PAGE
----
As one human to another, I'd like to question you
If it takes the sun and the rain to make a tree grow,
If it takes the moon and the tide to make the sea flow,
What does it take to love a child?
Frank Sinatra asked this question some time ago, and we parents answer it every single day. I recently started a playgroup for 18 to 24 month olds, and for various reasons me and the munchkin haven't been going as much as we would like to. Nonetheless, the exercise has been good because us mummy-types got together to have a good discussion about values and objectives so that we are all of the same thinking on the broad principles.
So insofar as they can be set out, I think for the answer to Old Blue-eyes is that the 3 cornerstones are these (which is not to say that I am great in putting this into practice, but at least I write them down to know what I am aiming for!):
1) Love thyself.
Self-love does not equate to being selfish, that is an entirely different thing altogether. Self-love starts from knowing and accepting yourself, and taking responsibility for your happiness. Children, like Australians, have an innate bullshit sensor. They will ignore the verbal lesson in favour of the one that is lived. Teach a child to be generous by letting them see that you are happy to share your possessions, your money, your time. Teach a child to love and respect themselves (and you!) by mirroring that behaviour. I think one of the biggest gifts I give to Sophie is by being a working parent and NOT being guilty about that. I am walking the talk that work/life balance is a difficult but achievable state of being.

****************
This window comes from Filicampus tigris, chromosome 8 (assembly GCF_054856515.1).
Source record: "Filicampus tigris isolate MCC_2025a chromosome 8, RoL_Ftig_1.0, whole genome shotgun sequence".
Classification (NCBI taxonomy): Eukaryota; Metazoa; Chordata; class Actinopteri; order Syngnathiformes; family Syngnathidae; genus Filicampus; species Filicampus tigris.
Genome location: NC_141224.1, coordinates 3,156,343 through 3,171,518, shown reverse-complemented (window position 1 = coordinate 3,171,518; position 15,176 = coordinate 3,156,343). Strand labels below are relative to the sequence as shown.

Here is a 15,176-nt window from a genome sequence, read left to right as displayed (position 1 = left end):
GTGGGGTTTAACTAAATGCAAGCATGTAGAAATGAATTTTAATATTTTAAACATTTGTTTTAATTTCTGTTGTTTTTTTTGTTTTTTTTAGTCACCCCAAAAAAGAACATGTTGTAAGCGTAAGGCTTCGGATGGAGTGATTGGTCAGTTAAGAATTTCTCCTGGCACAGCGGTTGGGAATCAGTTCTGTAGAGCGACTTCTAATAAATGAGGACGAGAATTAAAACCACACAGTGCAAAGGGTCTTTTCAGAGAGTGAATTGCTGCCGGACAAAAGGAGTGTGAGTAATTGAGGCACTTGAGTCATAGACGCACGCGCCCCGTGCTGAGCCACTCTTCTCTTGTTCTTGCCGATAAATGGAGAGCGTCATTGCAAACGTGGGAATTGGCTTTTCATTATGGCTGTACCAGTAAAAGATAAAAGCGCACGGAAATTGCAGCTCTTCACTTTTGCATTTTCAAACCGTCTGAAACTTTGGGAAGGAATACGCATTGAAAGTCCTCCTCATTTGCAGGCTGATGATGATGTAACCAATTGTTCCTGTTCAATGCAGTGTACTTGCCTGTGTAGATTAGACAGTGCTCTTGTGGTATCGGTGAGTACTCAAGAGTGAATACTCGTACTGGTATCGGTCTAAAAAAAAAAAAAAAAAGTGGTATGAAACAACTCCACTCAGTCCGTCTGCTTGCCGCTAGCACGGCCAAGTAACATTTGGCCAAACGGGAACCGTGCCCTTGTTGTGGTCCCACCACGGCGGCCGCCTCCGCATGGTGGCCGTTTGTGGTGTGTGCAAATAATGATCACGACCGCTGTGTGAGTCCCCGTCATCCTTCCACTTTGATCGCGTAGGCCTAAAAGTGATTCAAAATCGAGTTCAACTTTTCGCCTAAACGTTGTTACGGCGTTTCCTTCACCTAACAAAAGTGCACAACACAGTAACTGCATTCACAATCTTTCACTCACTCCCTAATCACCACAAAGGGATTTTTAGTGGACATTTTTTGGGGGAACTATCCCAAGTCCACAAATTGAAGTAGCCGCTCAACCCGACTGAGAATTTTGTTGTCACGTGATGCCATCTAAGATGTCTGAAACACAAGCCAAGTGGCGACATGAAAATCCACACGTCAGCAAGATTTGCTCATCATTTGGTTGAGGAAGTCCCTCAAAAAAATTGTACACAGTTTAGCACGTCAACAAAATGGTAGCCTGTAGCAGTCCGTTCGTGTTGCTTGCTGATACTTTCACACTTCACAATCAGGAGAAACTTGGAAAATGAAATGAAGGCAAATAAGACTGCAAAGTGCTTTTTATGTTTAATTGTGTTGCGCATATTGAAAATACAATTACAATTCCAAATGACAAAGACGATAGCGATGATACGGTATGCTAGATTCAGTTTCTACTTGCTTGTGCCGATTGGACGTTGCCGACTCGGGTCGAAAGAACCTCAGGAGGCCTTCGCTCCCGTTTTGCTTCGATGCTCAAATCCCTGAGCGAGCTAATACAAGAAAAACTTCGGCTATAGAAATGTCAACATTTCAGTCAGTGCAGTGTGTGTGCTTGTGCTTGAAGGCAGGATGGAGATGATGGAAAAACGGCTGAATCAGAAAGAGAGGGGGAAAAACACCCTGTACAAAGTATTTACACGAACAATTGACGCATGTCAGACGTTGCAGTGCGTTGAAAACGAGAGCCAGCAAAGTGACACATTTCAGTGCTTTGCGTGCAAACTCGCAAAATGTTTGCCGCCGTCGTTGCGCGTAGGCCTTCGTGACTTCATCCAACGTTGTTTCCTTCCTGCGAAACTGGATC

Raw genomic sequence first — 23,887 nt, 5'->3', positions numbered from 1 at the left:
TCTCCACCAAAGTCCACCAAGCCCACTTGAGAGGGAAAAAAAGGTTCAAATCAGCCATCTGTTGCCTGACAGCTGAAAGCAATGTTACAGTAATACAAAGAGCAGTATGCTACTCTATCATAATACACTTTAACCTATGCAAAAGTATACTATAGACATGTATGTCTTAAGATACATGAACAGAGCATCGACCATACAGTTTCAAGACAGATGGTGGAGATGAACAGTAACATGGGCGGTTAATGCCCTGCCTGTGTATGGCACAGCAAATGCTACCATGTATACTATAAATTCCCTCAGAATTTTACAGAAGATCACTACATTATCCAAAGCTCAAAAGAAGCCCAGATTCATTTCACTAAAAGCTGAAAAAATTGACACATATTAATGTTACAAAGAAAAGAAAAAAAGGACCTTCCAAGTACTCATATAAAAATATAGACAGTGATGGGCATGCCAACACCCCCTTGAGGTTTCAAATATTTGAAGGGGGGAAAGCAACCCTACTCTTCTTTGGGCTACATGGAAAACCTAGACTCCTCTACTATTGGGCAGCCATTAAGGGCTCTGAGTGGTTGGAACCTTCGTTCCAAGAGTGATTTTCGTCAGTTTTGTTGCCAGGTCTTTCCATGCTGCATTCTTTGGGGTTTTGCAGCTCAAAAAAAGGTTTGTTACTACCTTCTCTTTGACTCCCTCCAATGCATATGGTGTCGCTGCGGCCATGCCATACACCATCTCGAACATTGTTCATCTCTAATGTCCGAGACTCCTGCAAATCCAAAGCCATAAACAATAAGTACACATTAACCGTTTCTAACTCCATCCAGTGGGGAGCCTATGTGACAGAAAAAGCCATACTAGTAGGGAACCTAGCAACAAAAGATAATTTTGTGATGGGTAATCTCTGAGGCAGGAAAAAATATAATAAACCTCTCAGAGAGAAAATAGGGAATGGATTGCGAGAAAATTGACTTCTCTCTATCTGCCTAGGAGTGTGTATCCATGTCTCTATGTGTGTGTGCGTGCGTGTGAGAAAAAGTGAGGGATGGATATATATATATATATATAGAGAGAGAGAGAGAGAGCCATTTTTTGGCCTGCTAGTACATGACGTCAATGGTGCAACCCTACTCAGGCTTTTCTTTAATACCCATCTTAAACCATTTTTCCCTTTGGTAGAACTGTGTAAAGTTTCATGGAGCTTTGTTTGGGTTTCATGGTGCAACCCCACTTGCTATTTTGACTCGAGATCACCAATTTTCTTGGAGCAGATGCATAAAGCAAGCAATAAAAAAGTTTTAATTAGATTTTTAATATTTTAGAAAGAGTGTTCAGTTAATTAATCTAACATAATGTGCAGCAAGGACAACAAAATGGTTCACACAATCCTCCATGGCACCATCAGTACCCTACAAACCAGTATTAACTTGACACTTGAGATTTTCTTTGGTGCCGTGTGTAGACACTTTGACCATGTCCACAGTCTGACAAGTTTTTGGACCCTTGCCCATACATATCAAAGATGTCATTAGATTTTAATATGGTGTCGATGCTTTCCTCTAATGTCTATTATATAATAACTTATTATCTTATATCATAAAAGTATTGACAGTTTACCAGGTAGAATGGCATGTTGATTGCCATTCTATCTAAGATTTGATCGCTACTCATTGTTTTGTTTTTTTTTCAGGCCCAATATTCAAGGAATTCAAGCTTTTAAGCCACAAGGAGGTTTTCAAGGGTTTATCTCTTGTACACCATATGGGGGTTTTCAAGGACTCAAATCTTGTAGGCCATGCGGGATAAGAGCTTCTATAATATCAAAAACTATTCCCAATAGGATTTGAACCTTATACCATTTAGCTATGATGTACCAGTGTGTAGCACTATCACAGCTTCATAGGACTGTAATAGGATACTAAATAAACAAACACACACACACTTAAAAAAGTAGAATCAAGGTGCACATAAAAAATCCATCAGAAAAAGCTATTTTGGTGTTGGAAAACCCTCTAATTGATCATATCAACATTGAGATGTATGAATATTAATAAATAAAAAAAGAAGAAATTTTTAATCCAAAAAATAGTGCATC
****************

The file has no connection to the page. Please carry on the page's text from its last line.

2) Set Boundaries.
Any relationship has boundaries. The difference between relationships with other adults and child-adult relationships is where the burden of setting and enforcing boundaries fall. Relationships between consenting adults can be all manner of negotiable boundaries of acceptable behaviour. When hanging out with little people, (unfortunately) one of you has to be the adult. That means being responsible enough for you and someone else much younger and weaker - that's what being a "dependant" means ...
3) Begin with the end in mind.
The end point of nurturing a little person is so that the little person becomes an adult and LEAVES you. There is no point in holding them back because you need them more than they need you. That applies to the first day of kindergarten as much as the first day of tertiary education.
Come close to me child,
I want to give you something.
The gift of knowing who you are
loving you wholly and utterly,
even if sometimes I don't like the things you do
and you make me sad, angry or just tired.
I still love you and will always do.
I can do this because I know just who I am
and I can be strong.
So strong that I know just
when to be weak
when to be meek
and when to say I am sorry.
Be whatever you want to be kid
Your parents will love you
And so will all the doggies of the neighborhood.